Off the Glass
Time to gaze into the crystal ball for second-half predictionsPosted: Wednesday February 12, 2003 8:02 PM
By Paul Forrester, Special to SI.com
Now that we've finally unglued our eyeballs off of the TV screen following Mariah Carey's halftime "show," OTG wanted to try a little something different on, too. Don't run. The Wizards dress is staying in Mariah's closet. But a wizard's hat is ours. How else can I make predictions for the season's second half and be taken seriously?
Darius Miles will round into formNow that John Lucas is no longer bailing water out of Cleveland's sinking ship, Miles has returned to his natural forward role under new coach Keith Smart. The change has already started paying off. In eight games before the All-Star break, Miles shot 50 percent from the floor and at least 55 percent in six of those eight contests.
Smart seems to favor Dajuan Wagner learning the NBA game from the bench while Smush Parker gets some time at the point. Although Wagner's and Ricky Davis' scoring had made them the focus of the Cleveland offense under Lucas, it is Miles who holds the key to the Cavs' future. He's got more natural ability than anyone on the roster. Smart seems to understand this, coaxing Miles to put in extra shooting on off days. Eureka!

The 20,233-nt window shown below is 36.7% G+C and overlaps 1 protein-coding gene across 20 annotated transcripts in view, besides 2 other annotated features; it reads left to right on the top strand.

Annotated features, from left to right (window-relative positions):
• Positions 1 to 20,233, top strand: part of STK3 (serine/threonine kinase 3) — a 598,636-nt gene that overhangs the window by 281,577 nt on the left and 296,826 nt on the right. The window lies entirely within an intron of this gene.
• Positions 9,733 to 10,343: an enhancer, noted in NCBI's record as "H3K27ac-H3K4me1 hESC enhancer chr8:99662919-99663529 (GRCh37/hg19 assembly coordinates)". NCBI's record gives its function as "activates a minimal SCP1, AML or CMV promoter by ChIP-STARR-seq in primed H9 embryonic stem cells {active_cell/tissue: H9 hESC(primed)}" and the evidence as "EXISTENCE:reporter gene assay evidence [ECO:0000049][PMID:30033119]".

Portland will not implodeAlthough the Trail Blazers have already had a few run-ins with the local authorities, things have calmed down off the court and, most importantly, on the court over the last few weeks. With Scottie Pippen and Derek Anderson running the offense, Maurice Cheeks appears to have forged some semblance of peace on a team constructed for fantasy play more than actual play.
Capable of contributing in any number of categories, the two veterans offer some sense of leadership on the floor while getting the ball to the Blazers' biggest weapons, Rasheed Wallace and Bonzi Wells. Cheeks' rotation doesn't leave a whole lot of crumbs for potentially productive players such as Jeff McInnis, Damon Stoudamire or Antonio Daniels but it has the team winning with little more than Wallace T to pay. With success on the court, OTG bets Portland won't be looking for ways to escape off the court.